Had heard at last the murmur of the sea.



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LOUISIANA.



\



LOUISIANA.*

BY FRANCES HODGSON BURNETT,
Author of "That Lass o' Lowrie's," "Surly Tim, and Other Stories," "Haworth's," etc



"ASK VOVK SISTBR," 8HB RBFUKD. "iT WAS HBR PLAN."



CHAPTER VI.
THE ROAD TO THE RIGHT.

The morning after, Ferrol heard an an-
nouncement which came upon him like a
clap of thunder.

After breakfast, as they walked about the
grounds, Olivia, who had seemed to be in
an abstracted mood, said, without any
preface :

" Miss Rogers returns home to-morrow."

Laurence stopped short in the middle of
the path.

" To-morrow ! " he exclaimed. " Oh, no."

He glanced across at Louisiana with an
anxious face.

" Yes," she said, " I am going home."

"To New York?"

" I do not live in New York."

She spoke quite simply, but the words



were a shock to him. They, embarrassed
him. There was no coldness in her man-
ner, no displeasure in her tone, but, of
course, he understood that it would be
worse than tactless to inquire further. Was
it possible that she did not care that he
should know where she lived? There
seemed no other construction to be placed
upon her words. He flushed a little, and
for a few minutes looked rather gloomy,
though he quickly recovered himself after-
ward and changed the subject with credita-
ble readiness.

" Did not you tell me she lived in New
York ? " he asked Olivia, the first time they
were alone together.

" No," Olivia answered, a trifle sharply.
" Why New York, more than another
place?"

" For no reason whatever, — really," he
returned, more bewildered than ever.



* Copyright, 1880, by Frances Hodgson Burnett. All rights reserved.

Macmillan & Co.



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673



-** There wns no reason why I should choose
New York, only when I spoke to her of

oertain places there, she — ^she "

He paused and thought the matter over
<:arefully before finishing his sentence. He
«nded it at last in a singular manner.

" She said nothing," he said. " It is
actually true — ^now I think of it — ^she said
nothing whatever!"

**And because she said nothing what-

-ever " began Olivia.

He drew his hand across his forehead
i^th a puzzled gesture.

" I fancied she looked as if she knew," he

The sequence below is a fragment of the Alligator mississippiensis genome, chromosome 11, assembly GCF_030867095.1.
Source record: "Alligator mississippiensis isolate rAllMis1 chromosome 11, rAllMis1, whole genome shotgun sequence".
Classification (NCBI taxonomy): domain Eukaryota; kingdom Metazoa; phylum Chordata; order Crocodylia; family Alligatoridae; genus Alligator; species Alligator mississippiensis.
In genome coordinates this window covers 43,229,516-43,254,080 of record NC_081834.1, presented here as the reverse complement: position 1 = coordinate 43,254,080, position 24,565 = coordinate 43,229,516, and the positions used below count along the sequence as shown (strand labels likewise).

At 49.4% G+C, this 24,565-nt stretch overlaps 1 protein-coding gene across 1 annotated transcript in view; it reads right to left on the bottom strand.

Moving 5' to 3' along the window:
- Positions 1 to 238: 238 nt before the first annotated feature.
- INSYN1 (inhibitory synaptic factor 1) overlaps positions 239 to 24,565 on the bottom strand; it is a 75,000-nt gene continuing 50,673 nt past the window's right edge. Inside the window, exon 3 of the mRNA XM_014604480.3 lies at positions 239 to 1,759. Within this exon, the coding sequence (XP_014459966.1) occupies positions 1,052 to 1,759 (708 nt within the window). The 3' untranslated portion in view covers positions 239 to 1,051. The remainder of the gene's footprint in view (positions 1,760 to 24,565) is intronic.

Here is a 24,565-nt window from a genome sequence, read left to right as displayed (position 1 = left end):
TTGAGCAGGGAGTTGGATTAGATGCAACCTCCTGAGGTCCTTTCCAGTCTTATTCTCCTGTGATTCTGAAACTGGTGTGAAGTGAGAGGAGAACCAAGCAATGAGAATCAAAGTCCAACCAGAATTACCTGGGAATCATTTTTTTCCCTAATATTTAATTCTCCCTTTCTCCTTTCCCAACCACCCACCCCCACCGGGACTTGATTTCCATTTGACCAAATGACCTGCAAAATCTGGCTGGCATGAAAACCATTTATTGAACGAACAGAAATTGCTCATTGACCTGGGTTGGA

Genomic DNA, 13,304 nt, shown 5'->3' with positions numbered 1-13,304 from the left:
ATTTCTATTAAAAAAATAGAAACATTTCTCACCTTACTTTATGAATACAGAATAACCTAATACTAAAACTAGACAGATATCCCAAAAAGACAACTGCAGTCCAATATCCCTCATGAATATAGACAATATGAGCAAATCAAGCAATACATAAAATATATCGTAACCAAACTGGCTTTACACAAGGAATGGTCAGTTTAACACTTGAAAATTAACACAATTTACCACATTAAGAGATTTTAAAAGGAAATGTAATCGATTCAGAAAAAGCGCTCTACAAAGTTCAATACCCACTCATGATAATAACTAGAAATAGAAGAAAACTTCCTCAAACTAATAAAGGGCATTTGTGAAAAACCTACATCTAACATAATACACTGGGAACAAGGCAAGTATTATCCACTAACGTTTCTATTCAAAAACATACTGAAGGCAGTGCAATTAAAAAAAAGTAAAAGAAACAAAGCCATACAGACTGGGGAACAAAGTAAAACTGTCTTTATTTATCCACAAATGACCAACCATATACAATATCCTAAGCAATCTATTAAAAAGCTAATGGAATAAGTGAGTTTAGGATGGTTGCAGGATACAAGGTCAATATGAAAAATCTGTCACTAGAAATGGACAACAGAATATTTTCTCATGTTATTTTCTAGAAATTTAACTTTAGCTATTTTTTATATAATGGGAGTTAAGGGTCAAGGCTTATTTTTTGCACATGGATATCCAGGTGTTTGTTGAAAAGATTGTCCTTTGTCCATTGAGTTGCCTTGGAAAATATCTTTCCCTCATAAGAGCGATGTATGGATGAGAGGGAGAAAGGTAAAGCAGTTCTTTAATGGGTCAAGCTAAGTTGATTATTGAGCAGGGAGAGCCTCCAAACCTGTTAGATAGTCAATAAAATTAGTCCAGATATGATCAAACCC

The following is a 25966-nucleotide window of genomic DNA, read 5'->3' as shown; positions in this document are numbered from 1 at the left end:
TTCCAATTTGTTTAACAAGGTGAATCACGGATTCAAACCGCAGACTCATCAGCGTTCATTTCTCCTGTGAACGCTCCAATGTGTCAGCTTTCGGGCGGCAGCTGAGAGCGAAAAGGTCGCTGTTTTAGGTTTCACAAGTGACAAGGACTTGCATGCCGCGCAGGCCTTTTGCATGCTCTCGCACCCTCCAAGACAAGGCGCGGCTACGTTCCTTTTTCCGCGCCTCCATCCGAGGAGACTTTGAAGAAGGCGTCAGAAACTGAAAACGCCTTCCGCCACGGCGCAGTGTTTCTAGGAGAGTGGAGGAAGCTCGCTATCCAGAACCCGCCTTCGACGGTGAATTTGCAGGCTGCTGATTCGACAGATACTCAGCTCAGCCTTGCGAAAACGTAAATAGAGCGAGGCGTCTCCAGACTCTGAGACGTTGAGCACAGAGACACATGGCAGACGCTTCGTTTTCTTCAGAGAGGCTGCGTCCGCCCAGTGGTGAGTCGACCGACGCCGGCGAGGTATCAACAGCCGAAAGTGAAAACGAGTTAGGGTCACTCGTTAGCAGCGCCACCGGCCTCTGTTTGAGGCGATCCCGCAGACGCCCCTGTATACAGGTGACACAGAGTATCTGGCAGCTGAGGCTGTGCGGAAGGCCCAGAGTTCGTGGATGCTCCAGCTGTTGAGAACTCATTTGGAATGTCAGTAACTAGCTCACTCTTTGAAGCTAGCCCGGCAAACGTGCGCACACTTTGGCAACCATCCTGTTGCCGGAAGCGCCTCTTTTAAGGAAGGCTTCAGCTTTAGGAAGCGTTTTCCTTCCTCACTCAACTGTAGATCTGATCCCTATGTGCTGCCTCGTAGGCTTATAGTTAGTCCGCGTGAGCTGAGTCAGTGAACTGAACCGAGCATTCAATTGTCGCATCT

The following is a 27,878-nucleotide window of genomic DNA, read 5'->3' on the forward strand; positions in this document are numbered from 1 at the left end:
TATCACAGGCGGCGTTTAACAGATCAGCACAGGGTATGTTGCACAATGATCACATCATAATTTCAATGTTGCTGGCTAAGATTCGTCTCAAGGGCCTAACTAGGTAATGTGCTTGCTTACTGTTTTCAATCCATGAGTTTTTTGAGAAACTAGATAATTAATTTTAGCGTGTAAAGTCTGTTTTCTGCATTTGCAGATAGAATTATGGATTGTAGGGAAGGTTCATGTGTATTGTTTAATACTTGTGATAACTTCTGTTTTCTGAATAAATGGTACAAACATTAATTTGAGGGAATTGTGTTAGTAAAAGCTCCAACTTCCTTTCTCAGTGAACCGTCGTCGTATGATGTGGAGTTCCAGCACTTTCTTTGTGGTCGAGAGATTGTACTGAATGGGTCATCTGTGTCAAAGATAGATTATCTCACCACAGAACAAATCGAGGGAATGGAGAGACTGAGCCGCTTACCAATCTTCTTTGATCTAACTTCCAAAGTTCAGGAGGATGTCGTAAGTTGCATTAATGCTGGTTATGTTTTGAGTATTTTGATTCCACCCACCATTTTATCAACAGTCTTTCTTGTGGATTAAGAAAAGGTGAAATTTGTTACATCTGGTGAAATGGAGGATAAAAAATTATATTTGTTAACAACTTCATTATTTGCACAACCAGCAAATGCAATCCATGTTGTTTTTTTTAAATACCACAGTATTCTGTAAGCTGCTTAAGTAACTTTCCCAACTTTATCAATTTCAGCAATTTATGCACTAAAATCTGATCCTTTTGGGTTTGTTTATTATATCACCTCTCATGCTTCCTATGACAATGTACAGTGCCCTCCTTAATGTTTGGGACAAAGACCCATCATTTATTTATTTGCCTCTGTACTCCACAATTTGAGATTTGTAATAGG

said, slowly. *' I am sure she looked as if
she knew what I was talking about — as if
she knew the places, I mean. It is very
-queer! There seems no reason in it. Why
shouldn't she wish us to know where she
lives?"

" I — I must confess," cried Olivia, " that
I am getting a little tired of her."

It was treacherous and vicious, and she
luiew it was ; but her guilty conscience and
her increasing sense of having bungled
drove her to desperation. If she had not
promised to keep the truth to herself, she
would have been only too glad to unbur-
den herself. It was so stupid, after all, and
she had only herself to blame.
Laurence drew a long breath.
" You cannot be tir^ of her!'^ he said.
•**That is impossible. She takes firmer
hold upon one every hour."

This was certainly true, as far as he was
•concerned. He was often even surprised
at his own enthusiasm. He had seen so
many pretty women that it was almost in-
<x>nsistent that he should be so much moved
by the prettiness of one charming creature,
and particularly one who spoke so little,
who, after all, was — ^but there he always
found himself at a full stop. He could not
say what she was, he did not know yet;
really, he seemed no nearer the solution of
the mystery than he had been at first.
There lay the fascination. He felt so siu-e
there was an immense deal for him to dis-
cover, if he could only discover it. He had
an ideal in his mind, and this ideal, he felt
confident, was the real creature, if he could
only see her. During the episode on the
upper gallery he fancied he had caught a
glimpse of what was to be revealed. The sud-
den passion on her pale young face, the fire
in her eyes, were what he had dreamed of.
If he had not been possessed of courage
and an honest faith in himself, bom of a
goodly amount of success, he would have
Vol. XIX.— 47.



been far more depressed than he was. She
was going away, and Had not encouraged
him to look forward to their meeting again.

" I own it is rather bad to look at," he
said to himself, " if one quite believed that
Fate would serve one such an ill turn. She
never played me such a trick, however, and
I wont believe she will. I shall see her
again — sometime. It will turn out fairly
enough, surely."

So with this consolation he supported
hin^self. There was one day left and he
meant to make the best of it. It was to be
spent in driving to a certain mountain,
about ten miles distant. All tourists who
were possessed of sufficient energy made
this excursion as a matter of duty, if fi-om
no more enthusiastic motive. A strong,